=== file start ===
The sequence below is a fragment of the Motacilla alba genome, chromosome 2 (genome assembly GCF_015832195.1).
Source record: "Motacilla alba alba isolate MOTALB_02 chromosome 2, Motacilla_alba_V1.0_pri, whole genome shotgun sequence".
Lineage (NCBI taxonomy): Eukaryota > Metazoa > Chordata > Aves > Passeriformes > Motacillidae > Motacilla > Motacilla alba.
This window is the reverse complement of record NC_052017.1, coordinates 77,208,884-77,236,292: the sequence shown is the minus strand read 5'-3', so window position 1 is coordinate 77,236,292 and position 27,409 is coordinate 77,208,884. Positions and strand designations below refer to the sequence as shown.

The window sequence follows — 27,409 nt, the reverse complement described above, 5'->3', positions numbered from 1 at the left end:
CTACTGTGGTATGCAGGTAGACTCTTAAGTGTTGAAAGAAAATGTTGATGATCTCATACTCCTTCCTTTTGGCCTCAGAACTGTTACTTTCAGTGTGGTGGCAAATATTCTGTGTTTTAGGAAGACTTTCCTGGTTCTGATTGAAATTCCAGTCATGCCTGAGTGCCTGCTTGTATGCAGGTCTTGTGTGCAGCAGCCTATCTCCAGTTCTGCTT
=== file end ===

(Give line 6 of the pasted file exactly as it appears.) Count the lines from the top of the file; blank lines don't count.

CTACTGTGGTATGCAGGTAGACTCTTAAGTGTTGAAAGAAAATGTTGATGATCTCATACTCCTTCCTTTTGGCCTCAGAACTGTTACTTTCAGTGTGGTGGCAAATATTCTGTGTTTTAGGAAGACTTTCCTGGTTCTGATTGAAATTCCAGTCATGCCTGAGTGCCTGCTTGTATGCAGGTCTTGTGTGCAGCAGCCTATCTCCAGTTCTGCTT